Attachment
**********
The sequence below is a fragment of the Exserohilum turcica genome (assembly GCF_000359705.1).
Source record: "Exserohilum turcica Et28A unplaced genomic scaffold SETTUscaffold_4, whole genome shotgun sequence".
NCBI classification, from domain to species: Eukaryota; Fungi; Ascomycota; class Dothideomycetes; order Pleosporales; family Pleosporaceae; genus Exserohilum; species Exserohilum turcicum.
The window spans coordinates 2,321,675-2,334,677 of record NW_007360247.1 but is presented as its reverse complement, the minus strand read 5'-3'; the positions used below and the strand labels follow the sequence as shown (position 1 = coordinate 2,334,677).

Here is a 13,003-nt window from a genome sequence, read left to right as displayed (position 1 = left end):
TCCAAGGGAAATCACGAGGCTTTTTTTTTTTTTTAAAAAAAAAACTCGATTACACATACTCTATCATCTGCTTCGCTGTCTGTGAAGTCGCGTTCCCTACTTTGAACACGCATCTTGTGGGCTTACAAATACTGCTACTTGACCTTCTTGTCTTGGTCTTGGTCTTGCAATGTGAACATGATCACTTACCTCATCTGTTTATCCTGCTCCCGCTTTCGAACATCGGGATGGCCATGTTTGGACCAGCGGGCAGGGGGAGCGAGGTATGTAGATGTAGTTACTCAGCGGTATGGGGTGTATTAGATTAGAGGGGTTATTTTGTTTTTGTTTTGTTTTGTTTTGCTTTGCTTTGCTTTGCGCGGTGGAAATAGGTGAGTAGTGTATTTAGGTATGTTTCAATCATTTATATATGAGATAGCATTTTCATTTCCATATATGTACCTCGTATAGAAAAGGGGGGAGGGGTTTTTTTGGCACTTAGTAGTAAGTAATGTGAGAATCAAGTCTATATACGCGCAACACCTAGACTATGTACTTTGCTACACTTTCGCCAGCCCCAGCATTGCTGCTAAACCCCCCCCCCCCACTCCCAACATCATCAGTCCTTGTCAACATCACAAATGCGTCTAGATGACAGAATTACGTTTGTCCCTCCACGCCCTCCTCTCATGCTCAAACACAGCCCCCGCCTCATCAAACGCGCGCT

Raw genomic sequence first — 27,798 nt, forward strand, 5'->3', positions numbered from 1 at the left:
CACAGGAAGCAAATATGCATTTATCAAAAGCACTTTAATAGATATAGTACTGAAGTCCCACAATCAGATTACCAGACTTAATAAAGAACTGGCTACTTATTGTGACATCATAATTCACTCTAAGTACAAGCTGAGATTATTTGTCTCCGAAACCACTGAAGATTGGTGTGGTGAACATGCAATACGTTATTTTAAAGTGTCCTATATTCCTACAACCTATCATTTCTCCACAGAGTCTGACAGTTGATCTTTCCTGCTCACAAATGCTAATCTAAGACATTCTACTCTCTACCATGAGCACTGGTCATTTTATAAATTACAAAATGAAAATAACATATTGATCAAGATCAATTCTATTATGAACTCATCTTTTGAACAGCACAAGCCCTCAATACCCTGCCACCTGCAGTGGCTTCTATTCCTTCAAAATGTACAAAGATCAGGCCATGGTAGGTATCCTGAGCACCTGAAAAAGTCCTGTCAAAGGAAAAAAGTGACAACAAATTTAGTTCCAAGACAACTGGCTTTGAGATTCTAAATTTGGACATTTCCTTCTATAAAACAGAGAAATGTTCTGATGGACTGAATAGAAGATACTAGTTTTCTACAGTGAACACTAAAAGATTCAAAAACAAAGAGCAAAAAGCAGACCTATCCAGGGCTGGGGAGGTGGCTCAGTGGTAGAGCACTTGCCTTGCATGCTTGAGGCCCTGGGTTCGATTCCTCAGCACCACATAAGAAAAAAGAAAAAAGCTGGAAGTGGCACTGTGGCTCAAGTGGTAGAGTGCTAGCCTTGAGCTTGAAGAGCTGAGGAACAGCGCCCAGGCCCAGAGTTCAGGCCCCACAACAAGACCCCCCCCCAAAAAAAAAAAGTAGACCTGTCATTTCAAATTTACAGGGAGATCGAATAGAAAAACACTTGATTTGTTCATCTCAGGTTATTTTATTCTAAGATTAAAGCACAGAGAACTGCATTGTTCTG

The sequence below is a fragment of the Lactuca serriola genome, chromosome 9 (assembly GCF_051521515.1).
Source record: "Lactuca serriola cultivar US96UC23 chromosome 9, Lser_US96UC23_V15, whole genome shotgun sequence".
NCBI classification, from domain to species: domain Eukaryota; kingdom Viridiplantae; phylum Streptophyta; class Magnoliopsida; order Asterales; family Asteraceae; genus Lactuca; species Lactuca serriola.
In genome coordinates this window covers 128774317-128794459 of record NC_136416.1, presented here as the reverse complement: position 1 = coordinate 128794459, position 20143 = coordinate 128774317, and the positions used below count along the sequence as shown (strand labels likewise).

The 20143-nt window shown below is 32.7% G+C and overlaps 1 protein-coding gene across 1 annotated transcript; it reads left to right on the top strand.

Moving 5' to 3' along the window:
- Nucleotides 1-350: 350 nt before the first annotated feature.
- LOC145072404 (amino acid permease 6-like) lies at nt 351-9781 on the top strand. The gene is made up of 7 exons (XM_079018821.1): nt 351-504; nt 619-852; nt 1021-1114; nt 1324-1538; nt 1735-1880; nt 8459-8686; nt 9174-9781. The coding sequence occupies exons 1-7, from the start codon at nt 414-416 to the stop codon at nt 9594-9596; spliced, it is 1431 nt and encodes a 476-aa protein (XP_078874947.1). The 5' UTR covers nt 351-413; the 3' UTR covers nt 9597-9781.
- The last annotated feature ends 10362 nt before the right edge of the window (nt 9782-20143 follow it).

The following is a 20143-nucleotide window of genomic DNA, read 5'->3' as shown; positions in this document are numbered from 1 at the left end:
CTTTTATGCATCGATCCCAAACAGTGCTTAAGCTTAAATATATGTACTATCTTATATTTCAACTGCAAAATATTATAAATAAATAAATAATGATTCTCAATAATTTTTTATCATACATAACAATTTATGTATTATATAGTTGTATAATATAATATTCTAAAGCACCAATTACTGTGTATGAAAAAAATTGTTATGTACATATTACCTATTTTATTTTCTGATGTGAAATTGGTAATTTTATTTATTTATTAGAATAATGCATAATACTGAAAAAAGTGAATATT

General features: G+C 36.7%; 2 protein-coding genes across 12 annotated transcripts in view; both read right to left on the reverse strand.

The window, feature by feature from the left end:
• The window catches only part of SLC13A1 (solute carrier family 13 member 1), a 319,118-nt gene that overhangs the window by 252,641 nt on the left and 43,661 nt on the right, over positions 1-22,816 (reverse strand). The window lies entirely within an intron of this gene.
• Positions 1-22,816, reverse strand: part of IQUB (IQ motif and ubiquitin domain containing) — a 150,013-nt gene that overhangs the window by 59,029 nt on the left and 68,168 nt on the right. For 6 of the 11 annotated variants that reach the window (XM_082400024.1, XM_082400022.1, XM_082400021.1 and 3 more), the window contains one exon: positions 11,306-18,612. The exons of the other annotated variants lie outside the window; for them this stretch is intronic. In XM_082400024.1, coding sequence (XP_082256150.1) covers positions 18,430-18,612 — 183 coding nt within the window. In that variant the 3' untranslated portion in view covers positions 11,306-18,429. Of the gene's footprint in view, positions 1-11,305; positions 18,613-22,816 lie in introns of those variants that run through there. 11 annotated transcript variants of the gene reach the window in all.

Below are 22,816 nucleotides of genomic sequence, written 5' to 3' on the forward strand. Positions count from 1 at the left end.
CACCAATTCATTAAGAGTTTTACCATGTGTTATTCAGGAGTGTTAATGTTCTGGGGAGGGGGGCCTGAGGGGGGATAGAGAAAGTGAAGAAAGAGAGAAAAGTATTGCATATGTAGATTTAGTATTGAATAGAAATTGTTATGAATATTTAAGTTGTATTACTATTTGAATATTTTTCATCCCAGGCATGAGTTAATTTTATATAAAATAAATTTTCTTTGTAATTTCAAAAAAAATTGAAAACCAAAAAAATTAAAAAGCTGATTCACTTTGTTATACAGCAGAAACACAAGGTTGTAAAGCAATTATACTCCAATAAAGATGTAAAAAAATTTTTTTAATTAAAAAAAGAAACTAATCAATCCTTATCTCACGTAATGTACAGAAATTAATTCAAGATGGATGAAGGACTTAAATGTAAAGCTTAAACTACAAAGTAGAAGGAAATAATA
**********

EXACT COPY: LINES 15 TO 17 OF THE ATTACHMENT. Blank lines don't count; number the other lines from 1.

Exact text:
- Nucleotides 1-350: 350 nt before the first annotated feature.
- LOC145072404 (amino acid permease 6-like) lies at nt 351-9781 on the top strand. The gene is made up of 7 exons (XM_079018821.1): nt 351-504; nt 619-852; nt 1021-1114; nt 1324-1538; nt 1735-1880; nt 8459-8686; nt 9174-9781. The coding sequence occupies exons 1-7, from the start codon at nt 414-416 to the stop codon at nt 9594-9596; spliced, it is 1431 nt and encodes a 476-aa protein (XP_078874947.1). The 5' UTR covers nt 351-413; the 3' UTR covers nt 9597-9781.
- The last annotated feature ends 10362 nt before the right edge of the window (nt 9782-20143 follow it).